Annual Clarendon Lecture 2017: Professor Christopher Norton, 'Clarendon, Salisbury and Medieval Floor Tiles in Wessex'

Thursday, 19th October, 6.30 for 7.00pm
Sarum College, Salisbury Cathedral Close

Fig. 1. Clarendon Palace tile, c.1250

Fig. 1. Clarendon Palace tile, c.1250

Painted and stained glass was only one component of the decoration of medieval churches and palaces. Others artworks included caved woodwork, painted walls and colourful floor tiles.

British CVMA Committee member, Professor Christopher Norton, will speak about some of these tiles at the Annual Clarendon Lecture on 19 October in Sarum College, Salisbury Cathedral Close. He is the foremost expert on the Wessex decorated floor tile industry, which commenced in the mid 13th century and whose traditions spread to the West Midlands, Wales and beyond by the early 1300s.

The Wessex Industry’s distinguishing characteristics can be traced directly to a pavement made for Henry III’s queen, Eleanor of Provence, at Clarendon Palace 1250–52 (Fig. 1). Tiles of identical or very similar design, with their familiar bird and lion motifs, were subsequently used in pavements at sites including Salisbury Cathedral, Winchester Cathedral, and a range of abbeys across Wiltshire, Somerset, Gloucestershire, Dorset and Hampshire.

Tickets will be available from The Salisbury Museum at a later date, at a cost of £10 per ticket, or £8 for Friends of Clarendon Palace and members of Salisbury Museum. The ticket price includes a wine reception from 6.30pm.

Digital Exhibition Launch: Remembering the Reformation

28th September, Lambeth Palace, London

Fig. 1 Damaged C15th-century image of the Trinity, original heads replaced with modern copies, at St Martin’s, Coney Street, York.

Fig. 1 Damaged C15th-century image of the Trinity, original heads replaced with modern copies, at St Martin’s, Coney Street, York.

The English Reformation had profound, and often disastrous, consequences for medieval stained glass. Initially, depictions of St Thomas Becket were destroyed; next the windows of monasteries were broken, finally there was a broad onslaught against so-called ‘superstitious’ imagery (fig. 1). The losses were numerous. Similar stories gouged Europe.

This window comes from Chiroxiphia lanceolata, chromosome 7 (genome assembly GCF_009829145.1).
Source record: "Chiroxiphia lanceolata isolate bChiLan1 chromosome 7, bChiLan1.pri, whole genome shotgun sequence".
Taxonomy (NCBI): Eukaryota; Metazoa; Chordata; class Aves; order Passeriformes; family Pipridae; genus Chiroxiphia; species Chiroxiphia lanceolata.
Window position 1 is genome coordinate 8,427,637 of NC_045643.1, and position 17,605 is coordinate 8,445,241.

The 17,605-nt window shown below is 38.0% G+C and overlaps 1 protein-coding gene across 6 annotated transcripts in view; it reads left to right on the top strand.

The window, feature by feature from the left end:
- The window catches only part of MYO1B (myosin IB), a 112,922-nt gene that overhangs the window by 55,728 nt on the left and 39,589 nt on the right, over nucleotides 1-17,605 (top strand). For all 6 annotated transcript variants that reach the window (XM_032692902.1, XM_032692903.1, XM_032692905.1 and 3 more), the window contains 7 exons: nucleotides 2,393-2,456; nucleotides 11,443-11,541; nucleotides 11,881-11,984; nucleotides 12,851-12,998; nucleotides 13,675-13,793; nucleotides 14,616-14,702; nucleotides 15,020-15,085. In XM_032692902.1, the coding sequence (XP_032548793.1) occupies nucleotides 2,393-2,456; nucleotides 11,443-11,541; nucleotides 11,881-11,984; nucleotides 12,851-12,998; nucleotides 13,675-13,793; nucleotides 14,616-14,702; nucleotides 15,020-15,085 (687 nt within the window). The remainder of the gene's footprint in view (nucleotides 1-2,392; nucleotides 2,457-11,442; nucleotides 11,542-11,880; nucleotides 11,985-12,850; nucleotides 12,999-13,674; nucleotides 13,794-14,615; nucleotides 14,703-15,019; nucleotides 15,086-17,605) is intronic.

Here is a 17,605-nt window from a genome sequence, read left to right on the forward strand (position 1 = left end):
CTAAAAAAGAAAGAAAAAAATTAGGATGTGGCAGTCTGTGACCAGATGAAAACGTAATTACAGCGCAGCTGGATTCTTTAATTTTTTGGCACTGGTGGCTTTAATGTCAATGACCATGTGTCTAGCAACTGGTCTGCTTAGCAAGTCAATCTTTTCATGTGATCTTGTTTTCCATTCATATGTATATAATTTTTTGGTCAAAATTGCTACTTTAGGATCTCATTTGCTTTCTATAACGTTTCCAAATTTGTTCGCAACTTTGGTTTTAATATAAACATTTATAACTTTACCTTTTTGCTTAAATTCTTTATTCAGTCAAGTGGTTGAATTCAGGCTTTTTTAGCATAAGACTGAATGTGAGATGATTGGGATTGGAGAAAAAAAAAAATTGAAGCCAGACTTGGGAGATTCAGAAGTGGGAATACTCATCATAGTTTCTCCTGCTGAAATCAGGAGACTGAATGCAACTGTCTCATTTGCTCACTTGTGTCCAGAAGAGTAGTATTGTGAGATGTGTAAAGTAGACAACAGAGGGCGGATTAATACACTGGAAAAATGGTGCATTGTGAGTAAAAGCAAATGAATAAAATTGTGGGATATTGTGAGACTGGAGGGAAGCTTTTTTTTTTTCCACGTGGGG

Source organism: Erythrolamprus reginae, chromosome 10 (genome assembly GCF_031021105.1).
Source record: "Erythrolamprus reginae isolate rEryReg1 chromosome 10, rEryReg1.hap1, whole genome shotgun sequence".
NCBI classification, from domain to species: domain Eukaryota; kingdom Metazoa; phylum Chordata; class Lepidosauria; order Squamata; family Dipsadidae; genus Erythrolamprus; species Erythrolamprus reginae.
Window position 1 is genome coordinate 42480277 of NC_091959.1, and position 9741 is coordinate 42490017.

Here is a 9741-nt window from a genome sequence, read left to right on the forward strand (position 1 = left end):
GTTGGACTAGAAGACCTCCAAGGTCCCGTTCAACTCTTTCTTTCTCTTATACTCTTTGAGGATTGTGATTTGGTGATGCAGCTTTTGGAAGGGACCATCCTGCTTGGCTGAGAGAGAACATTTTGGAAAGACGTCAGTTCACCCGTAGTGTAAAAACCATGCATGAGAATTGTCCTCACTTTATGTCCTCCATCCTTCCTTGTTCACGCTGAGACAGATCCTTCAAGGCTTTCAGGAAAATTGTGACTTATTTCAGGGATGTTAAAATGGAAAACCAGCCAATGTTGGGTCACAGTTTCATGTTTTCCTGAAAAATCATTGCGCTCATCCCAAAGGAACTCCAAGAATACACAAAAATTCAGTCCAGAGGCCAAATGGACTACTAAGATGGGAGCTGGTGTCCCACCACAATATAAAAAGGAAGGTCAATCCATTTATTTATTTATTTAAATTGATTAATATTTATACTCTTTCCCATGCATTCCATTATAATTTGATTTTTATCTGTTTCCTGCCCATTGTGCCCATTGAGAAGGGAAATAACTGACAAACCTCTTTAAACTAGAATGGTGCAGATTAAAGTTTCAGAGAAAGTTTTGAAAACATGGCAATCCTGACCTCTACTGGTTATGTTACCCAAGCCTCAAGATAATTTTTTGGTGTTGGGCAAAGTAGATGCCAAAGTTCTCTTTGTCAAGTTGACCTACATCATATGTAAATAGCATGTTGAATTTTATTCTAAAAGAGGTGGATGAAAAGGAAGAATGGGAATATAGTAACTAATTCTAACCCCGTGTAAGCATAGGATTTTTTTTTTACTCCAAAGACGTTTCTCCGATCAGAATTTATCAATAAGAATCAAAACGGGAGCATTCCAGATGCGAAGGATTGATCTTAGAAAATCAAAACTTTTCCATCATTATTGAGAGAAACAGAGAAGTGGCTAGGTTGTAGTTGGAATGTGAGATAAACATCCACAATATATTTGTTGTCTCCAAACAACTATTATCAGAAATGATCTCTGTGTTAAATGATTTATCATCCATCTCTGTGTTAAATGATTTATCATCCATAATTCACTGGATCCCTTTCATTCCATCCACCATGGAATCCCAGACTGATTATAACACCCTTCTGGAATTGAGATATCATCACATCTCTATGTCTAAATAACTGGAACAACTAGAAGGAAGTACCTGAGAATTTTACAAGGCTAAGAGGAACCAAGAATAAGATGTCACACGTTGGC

A major digital exhibition project exploring how the Reformation in Britain and Europe was remembered, forgotten, contested and reinvented opens at Lambeth Palace Library on 28th September. It is linked with an Arts and Humanities Research Project at the Universities of Cambridge and York and will include treasures from Cambridge University Library, York Minster Library and Lambeth Palace Library. The launch of the exhibition will include a display and demonstration of the exhibition website, and will be accompanied by short talks by the project team, Brian Cummings FSA, Ceri Law, Bronwyn Wallace and Alexandra Walsham. All are welcome, please register with not later than 22nd September.

Innovative project launched to preserve the stained glass of York Minster

Fig. 1 The fourteenth-century west window of the nave at York Minster. Just one of the cathedral’s stained glass masterpieces.

Fig. 1 The fourteenth-century west window of the nave at York Minster. Just one of the cathedral’s stained glass masterpieces.

York Minster houses the UK’s largest and arguably most impressive collection of medieval stained glass (fig. 1), dating back as early as the 12th century. Yet, currently, more than half of its 128 irreplaceable windows are fitted with no form of protective glazing, leaving them exposed to the elements and subject to corrosion and decay.

To provide each of the Minster’s windows with state-of-the-art protection, and ensure their preservation for generations to come, the cathedral has announced an innovative new fundraising initiative due to be launched in 2018. Working in partnership with the York Minster Fund (YMF) and the Heritage Lottery Fund (HLF), the four-year long campaign will see a grant from the HLF of up to £1m to match every pound raised by the public and YMF, to be used to establish an endowment fund to help pay for the £11m project.